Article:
Wouldn’t it be awesome if one could easily setup an electric spinning wheel to use specific settings that produced yarn you liked? For example, from a previous spinning session, or maybe from another ewespinner user?
Well, there are two variables that need to be controlled to allow this to happen:
1. How fast the flyer is spinning (in revolutions per minute or RPM). This controls the amount of twist.
2. How much slower the bobbin is spinning in relation to the flyer. This controls the take-up (how fast the twisted fiber enters the orifice and is pulled out of your hands). The slower the bobbin spins in relation to the flyer, the faster the newly spun yarn is wound onto the bobbin and the faster the take-up rate.
With many of today’s spinning wheels the flyer is either controlled by how fast one treadles, or if using an electric spinning wheel, how much power is applied to the motor by turning a potentiometer (variable resister) on the front of the spinner. The problem with theses methods is that the spinner has no consistent method of reproducing the exact speed used in a previous spinning session. This is because there are no gauges telling the spinner how fast the bobbin or flyer is going.
What makes it even harder for the user is when a spinning wheel uses the very common Scotch tension system to slow the bobbin. Basically, the Scotch tension system causes the bobbin to spin slower than the flyer by wrapping a string around the bobbin’s pulley. This same string is then wound around a knob. When the user turns the knob one direction, it pulls on the string, which, in turn, tightens the string around the bobbin’s pulley. This action creates friction, which ultimately slows the bobbin so that it spins slower than the flyer and causes any newly spun yarn to wind onto the bobbin. As one can imagine, this knob tension mechanism can be inconsistent. Because there is no way to gauge the amount of tension, the user has to guess at how much to turn the knob. This results in frustration for many new spinners. Another drawback of Scotch tension is when the bobbin starts to fill up with newly spun yarn. The added yarn causes the bobbin to become heaver, resulting in the bobbin spinning slower than before and even possibly coming to a stop. This means, if the user wants consistently spun yarn, the user will have to intermittently adjust the Scotch tension’s knob so that the bobbin will again spin at the desired revolutions per minute. Finally, because the Scotch tension system uses a string that is removed and installed each time the bobbin is removed, it becomes stretched, warn, and can break over time. Basically, it’s impossible for the user to know for certain if he/she has setup the tension the same way as in a previous spinning session. In the end, not knowing the RPM of both the flyer and bobbin prior to spinning makes it near impossible for even the average user to reproduce yarn in a consistent manner. This can cause many new spinning wheel users to become frustrated and give up early because they just can’t get the feel for spinning.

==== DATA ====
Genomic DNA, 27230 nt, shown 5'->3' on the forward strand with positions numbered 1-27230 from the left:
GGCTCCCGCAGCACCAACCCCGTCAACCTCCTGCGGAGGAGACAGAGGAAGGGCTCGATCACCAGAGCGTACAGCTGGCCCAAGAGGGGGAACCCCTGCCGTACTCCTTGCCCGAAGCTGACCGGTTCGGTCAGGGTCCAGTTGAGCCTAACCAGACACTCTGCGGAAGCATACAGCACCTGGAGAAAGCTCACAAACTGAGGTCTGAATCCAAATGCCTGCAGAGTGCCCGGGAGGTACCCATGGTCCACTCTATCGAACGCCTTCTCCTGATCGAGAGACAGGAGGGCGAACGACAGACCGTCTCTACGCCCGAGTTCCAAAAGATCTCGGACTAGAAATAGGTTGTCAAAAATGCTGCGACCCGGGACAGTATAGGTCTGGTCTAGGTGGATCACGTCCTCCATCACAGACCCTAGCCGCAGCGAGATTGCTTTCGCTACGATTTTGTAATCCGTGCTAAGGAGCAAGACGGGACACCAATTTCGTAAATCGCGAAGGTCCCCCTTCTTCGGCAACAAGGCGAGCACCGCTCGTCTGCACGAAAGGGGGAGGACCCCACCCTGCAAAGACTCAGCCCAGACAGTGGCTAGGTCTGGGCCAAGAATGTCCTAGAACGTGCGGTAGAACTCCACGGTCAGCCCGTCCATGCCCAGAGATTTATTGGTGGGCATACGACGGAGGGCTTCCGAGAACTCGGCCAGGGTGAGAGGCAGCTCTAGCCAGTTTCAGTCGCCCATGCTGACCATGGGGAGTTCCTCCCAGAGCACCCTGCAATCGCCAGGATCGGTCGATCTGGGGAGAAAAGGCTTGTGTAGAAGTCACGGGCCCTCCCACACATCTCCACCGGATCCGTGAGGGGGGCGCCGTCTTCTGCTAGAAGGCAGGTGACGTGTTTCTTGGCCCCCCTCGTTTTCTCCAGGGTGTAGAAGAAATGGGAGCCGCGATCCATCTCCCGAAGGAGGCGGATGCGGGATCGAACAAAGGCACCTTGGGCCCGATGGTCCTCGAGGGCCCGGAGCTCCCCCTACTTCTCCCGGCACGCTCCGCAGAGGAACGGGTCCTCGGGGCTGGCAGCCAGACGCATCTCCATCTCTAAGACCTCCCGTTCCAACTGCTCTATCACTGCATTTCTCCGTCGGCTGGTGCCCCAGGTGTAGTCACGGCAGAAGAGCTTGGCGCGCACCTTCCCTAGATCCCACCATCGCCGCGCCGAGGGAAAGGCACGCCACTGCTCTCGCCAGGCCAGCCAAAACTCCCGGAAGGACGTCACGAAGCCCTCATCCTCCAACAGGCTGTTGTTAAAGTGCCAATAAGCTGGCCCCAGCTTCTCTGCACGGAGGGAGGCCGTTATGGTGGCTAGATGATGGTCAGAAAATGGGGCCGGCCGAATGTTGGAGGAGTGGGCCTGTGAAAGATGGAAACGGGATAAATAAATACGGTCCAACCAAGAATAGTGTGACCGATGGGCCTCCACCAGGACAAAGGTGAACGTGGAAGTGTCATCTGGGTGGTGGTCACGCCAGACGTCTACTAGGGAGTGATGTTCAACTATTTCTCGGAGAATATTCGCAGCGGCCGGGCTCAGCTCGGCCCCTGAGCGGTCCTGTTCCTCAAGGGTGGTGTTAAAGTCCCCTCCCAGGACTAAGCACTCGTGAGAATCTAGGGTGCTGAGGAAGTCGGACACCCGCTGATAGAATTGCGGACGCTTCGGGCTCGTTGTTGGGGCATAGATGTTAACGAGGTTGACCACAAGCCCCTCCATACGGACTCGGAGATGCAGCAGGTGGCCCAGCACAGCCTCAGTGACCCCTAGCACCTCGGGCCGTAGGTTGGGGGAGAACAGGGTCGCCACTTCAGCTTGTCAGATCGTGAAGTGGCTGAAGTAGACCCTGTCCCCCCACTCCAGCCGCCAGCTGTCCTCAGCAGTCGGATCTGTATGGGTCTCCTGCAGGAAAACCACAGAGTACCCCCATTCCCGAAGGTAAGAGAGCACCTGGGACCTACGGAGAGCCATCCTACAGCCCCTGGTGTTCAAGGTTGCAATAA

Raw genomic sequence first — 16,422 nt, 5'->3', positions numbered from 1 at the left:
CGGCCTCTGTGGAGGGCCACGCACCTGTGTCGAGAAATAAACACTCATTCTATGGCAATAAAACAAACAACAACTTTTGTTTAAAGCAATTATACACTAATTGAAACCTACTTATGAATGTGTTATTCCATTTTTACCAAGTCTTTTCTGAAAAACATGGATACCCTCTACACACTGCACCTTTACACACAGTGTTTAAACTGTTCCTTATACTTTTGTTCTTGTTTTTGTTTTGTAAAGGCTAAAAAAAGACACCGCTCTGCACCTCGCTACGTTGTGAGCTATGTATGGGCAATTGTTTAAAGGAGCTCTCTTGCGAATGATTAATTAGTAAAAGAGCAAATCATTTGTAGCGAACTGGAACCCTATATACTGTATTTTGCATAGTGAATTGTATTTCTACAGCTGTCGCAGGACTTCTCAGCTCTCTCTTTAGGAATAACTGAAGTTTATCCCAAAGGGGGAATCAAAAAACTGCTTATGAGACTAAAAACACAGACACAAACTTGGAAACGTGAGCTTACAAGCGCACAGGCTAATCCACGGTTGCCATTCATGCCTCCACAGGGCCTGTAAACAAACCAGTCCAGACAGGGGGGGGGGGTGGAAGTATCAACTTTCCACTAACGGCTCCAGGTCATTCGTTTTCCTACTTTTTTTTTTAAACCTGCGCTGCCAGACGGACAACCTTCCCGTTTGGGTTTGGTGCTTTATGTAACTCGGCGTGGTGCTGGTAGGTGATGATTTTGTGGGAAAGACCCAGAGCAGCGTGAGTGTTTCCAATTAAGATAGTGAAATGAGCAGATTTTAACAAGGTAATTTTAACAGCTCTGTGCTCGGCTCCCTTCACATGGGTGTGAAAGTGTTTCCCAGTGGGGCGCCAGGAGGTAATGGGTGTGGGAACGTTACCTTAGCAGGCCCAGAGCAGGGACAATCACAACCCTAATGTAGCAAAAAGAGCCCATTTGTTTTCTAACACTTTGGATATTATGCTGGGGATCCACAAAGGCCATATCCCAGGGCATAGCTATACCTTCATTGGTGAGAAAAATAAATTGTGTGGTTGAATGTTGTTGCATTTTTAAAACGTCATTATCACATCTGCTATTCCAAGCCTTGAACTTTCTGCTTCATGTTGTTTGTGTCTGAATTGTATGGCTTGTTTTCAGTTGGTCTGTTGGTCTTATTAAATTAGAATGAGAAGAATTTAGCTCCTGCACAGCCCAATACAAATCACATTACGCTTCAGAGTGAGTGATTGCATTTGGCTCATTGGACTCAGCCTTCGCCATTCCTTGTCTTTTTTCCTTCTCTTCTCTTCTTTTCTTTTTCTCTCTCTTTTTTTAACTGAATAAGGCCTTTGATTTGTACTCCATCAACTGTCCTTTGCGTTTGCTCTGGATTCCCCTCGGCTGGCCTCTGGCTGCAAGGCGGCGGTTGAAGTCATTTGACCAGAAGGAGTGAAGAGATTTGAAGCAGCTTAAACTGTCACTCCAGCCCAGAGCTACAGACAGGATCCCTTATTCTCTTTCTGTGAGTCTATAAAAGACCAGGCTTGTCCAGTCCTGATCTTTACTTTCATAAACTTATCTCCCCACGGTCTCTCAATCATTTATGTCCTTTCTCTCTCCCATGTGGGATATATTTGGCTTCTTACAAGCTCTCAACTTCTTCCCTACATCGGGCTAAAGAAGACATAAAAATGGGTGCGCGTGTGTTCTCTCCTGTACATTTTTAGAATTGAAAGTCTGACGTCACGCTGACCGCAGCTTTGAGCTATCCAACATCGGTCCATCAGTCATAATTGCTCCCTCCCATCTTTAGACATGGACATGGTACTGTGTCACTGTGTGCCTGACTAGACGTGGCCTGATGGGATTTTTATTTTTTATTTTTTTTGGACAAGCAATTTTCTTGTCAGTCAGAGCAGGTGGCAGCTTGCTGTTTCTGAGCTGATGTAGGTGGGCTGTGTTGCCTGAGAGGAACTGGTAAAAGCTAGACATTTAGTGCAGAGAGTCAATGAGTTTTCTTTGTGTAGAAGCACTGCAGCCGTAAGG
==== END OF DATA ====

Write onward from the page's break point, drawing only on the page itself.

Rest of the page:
To help beginners enjoy spinning and reduce the learning curve, the ewespinner does the following:
- Replace the Scotch tension system with the variable double-drive system (two separate motors: one controlling the bobbin RPM, and the other controlling the flyer RPM).
- Pull-pin bobbin quick release (remove/install bobbin in less than 2 seconds.
- Include bright, easy to read RPM (revolutions per minute) gauges for both the flyer and bobbin. And to provide the user with an easy method to set the desired RPM. These gauges are 0.56” in height LED (light emitting diode) displays.
- Finally, let the micro-controller monitor and adjust the RPM for both the bobbin and flyer, so that the user can focus on other tasks and not have to worry about the bobbin spinning to slow do to increased weight of the newly spun yarn.
Additional functions of the dual RPM displays:
- Modifying the flyer’s RPM while the ewespinner is already spinning will also increase/reduce the RPM of the bobbin. This maintains the speed difference between the flyer and bobbin.
- Adjusting the bobbin or flyer setting knobs on the front of the ewespinner will show the current setting for both on the corisponding display. After 3 seconds, the displays will then revert to showing the actual RPMs.
- When adusting the bobbin’s RPM, the display will actually show a number between 0 to 500. This number represents the RPMs the micro-controller will continuously subtract from the flyer’s RPM, resulting in the actual bobbin’s RPM setting. After 3 seconds, the display will then revert to showing the actual RPM.
- Displays will show the word STOP when bobbin and flyer have come to a full stop.
- Displays will show the word SLOW when slowing down.
- Displays will show C (clockwise) or CC (counter clockwise) when spinning starts or the direction button is pressed.
- Displays will show a CHECK BELT error if the flyer or bobbin have power to the motors, but no RPM is detected by the hall effect rotation sensors.